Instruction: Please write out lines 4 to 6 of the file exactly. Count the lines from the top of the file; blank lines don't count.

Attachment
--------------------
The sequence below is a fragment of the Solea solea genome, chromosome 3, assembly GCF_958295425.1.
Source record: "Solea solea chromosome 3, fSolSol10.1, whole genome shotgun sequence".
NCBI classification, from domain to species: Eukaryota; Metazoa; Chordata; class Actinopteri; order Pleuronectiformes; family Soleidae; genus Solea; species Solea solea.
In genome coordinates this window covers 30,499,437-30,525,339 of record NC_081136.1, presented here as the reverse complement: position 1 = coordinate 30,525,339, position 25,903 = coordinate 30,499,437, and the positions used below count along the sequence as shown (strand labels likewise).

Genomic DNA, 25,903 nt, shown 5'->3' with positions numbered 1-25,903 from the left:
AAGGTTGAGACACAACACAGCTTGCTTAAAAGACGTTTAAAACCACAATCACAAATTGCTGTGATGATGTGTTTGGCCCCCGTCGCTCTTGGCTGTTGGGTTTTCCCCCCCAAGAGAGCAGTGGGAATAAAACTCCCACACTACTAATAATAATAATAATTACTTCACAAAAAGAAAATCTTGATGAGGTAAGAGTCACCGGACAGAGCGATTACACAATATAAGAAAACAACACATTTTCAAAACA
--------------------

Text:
In genome coordinates this window covers 30,499,437-30,525,339 of record NC_081136.1, presented here as the reverse complement: position 1 = coordinate 30,525,339, position 25,903 = coordinate 30,499,437, and the positions used below count along the sequence as shown (strand labels likewise).

Genomic DNA, 25,903 nt, shown 5'->3' with positions numbered 1-25,903 from the left:
AAGGTTGAGACACAACACAGCTTGCTTAAAAGACGTTTAAAACCACAATCACAAATTGCTGTGATGATGTGTTTGGCCCCCGTCGCTCTTGGCTGTTGGGTTTTCCCCCCCAAGAGAGCAGTGGGAATAAAACTCCCACACTACTAATAATAATAATAATTACTTCACAAAAAGAAAATCTTGATGAGGTAAGAGTCACCGGACAGAGCGATTACACAATATAAGAAAACAACACATTTTCAAAACA